Is there such a thing as a perfect season? I don't know, but I think if there was this may be it. Ever since moving to the beach almost four years ago (yikes! has it been that long?) I have been determined to spend just one summer soaking up the sun daily, taking nature walks down the pier or the rock jetties, or hitting the waves. That was before I decided to have another baby. And another. Something about hitting the beach with a newborn (how do I always manage to time it like that?) that isn't quite what I had envisioned for myself when we moved here.
So this is it. The summer I've been waiting for. Even though Piper is only 14 months, it's amazing the difference a big brother and big sister can make. We were at the beach a couple of days ago and I saw a young couple tag-teaming to keep up with their toddler, who I learned was 15 months. They were having a blast, but definitely far from relaxing! It reminded me of our first summer here when Rye was a toddler, constantly chasing him across the sand, constantly entertaining him, trying to find just a moment to lie in the sun and take a breath. The young couple kept glancing at us, me on my beach towel, spread out in all my Mama-glory, and the three kids spread out around me, digging, building, occasionally dashing into the water. When the toddler boy made his way over to play with Piper, his parents asked how I did it, how did I keep the kids all in one place, how do I keep the baby from running amok, how do I seem to be having a moment to myself?
It really dawned on me in that moment. I don't do it at all. The kids do. I think this is one of the benefits to have more children, and I'm noticing it more and more as they grow. They regulate each other, keep tabs on each other, and pretty much just find their siblings to be so much fun that they want to hang out together, even Piper. Why would she want to run down the beach when she has Rye, the one-man-sand-shoveling-castle-demolishing show? And Apple, the little Mama, always waiting with a cracker in hand for the baby, or to "help" with the sunscreen?
I know there are trade-offs for everything in life. Richard and I often wonder (although can never clearly picture) what our lives would be like if we just had Rye, or had waited several years between children. Yes, in some respects I'm sure there are a lot of things that would be easier. I'm also sure I wouldn't get the same looks from strangers as I take my brood on an outing to the market, or a doctor's appointment. I pretty much can't go anywhere without one person remarking, "wow, you have your hands full". But, oh, the sweet trade offs. I don't think I'd trade "easier" for the way my son yells "PIPES!" each morning to greet his baby sister, or the sweet way they are all working on birthday gifts so diligently for each other (makes no difference that it's only Apple's birthday, she's decided the siblings need gifts too.)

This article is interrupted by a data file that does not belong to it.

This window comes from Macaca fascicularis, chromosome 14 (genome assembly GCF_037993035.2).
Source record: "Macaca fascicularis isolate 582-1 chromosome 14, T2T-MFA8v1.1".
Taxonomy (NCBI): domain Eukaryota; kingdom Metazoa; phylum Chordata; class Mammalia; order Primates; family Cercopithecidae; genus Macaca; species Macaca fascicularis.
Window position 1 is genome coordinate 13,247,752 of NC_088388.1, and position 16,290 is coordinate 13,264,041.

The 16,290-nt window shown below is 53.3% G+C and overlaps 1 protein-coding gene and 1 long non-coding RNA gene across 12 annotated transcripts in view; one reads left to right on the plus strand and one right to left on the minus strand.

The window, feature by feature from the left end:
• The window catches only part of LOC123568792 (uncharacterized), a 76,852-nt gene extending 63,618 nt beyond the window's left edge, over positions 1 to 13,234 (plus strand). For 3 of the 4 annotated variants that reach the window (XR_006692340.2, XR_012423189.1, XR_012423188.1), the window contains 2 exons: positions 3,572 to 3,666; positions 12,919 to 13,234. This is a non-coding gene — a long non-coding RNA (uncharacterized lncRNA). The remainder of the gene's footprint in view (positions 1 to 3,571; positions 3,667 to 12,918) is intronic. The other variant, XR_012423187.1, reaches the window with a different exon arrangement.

So, yes. My hands are full. I knew that getting into this. What I didn't know was that my house would be so full of laughter, my heart so full of joy. I look around at my sweet babes, and know this is just how it is supposed to be. And 80 degree weather doesn't hurt either.
Sunday, April 20, 2008
With Apple's third birthday QUICKLY arriving, I've found myself creating a bit more. Not really a choice with my little one, so vocal about what she wants ("what are you going to sew for me, Mommy?") and then telling me how to do it ("I need a stuffed animal! I need a piggie! You sew it now, Mama!")
So here they are. Mela the Pig, and a matching crayon roll that hopefully will surprise the birthday girl. The crayon roll has a slot for 12 crayons, and a slot for a notebook/stickerbook, which I thought would be handy for travel.